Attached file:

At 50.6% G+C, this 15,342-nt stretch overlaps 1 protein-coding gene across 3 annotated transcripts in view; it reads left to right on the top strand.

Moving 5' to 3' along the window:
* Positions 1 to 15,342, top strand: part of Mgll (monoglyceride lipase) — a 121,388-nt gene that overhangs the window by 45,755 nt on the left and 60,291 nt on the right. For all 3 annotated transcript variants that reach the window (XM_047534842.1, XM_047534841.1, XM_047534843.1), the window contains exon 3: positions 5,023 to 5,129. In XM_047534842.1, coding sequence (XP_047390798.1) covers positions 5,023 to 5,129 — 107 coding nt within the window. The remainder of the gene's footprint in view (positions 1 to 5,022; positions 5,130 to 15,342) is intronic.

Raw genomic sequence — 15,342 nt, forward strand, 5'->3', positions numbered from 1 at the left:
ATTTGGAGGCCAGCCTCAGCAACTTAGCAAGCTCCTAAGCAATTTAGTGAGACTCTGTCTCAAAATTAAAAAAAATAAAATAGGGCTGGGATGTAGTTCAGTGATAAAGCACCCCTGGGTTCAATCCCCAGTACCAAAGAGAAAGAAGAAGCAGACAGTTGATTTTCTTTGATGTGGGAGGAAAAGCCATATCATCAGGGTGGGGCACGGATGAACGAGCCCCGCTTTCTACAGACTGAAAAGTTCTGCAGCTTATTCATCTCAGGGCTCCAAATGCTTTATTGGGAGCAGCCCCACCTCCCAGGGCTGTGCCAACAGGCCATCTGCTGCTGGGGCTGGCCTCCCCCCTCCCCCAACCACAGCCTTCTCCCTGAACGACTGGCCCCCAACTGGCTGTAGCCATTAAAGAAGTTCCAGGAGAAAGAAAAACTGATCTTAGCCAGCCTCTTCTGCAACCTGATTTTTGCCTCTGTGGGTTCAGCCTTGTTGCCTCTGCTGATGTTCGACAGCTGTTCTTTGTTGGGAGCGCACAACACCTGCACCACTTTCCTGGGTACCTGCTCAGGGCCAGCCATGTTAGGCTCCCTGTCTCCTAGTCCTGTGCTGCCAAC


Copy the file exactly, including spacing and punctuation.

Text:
At 50.6% G+C, this 15,342-nt stretch overlaps 1 protein-coding gene across 3 annotated transcripts in view; it reads left to right on the top strand.

Moving 5' to 3' along the window:
* Positions 1 to 15,342, top strand: part of Mgll (monoglyceride lipase) — a 121,388-nt gene that overhangs the window by 45,755 nt on the left and 60,291 nt on the right. For all 3 annotated transcript variants that reach the window (XM_047534842.1, XM_047534841.1, XM_047534843.1), the window contains exon 3: positions 5,023 to 5,129. In XM_047534842.1, coding sequence (XP_047390798.1) covers positions 5,023 to 5,129 — 107 coding nt within the window. The remainder of the gene's footprint in view (positions 1 to 5,022; positions 5,130 to 15,342) is intronic.

Raw genomic sequence — 15,342 nt, forward strand, 5'->3', positions numbered from 1 at the left:
ATTTGGAGGCCAGCCTCAGCAACTTAGCAAGCTCCTAAGCAATTTAGTGAGACTCTGTCTCAAAATTAAAAAAAATAAAATAGGGCTGGGATGTAGTTCAGTGATAAAGCACCCCTGGGTTCAATCCCCAGTACCAAAGAGAAAGAAGAAGCAGACAGTTGATTTTCTTTGATGTGGGAGGAAAAGCCATATCATCAGGGTGGGGCACGGATGAACGAGCCCCGCTTTCTACAGACTGAAAAGTTCTGCAGCTTATTCATCTCAGGGCTCCAAATGCTTTATTGGGAGCAGCCCCACCTCCCAGGGCTGTGCCAACAGGCCATCTGCTGCTGGGGCTGGCCTCCCCCCTCCCCCAACCACAGCCTTCTCCCTGAACGACTGGCCCCCAACTGGCTGTAGCCATTAAAGAAGTTCCAGGAGAAAGAAAAACTGATCTTAGCCAGCCTCTTCTGCAACCTGATTTTTGCCTCTGTGGGTTCAGCCTTGTTGCCTCTGCTGATGTTCGACAGCTGTTCTTTGTTGGGAGCGCACAACACCTGCACCACTTTCCTGGGTACCTGCTCAGGGCCAGCCATGTTAGGCTCCCTGTCTCCTAGTCCTGTGCTGCCAAC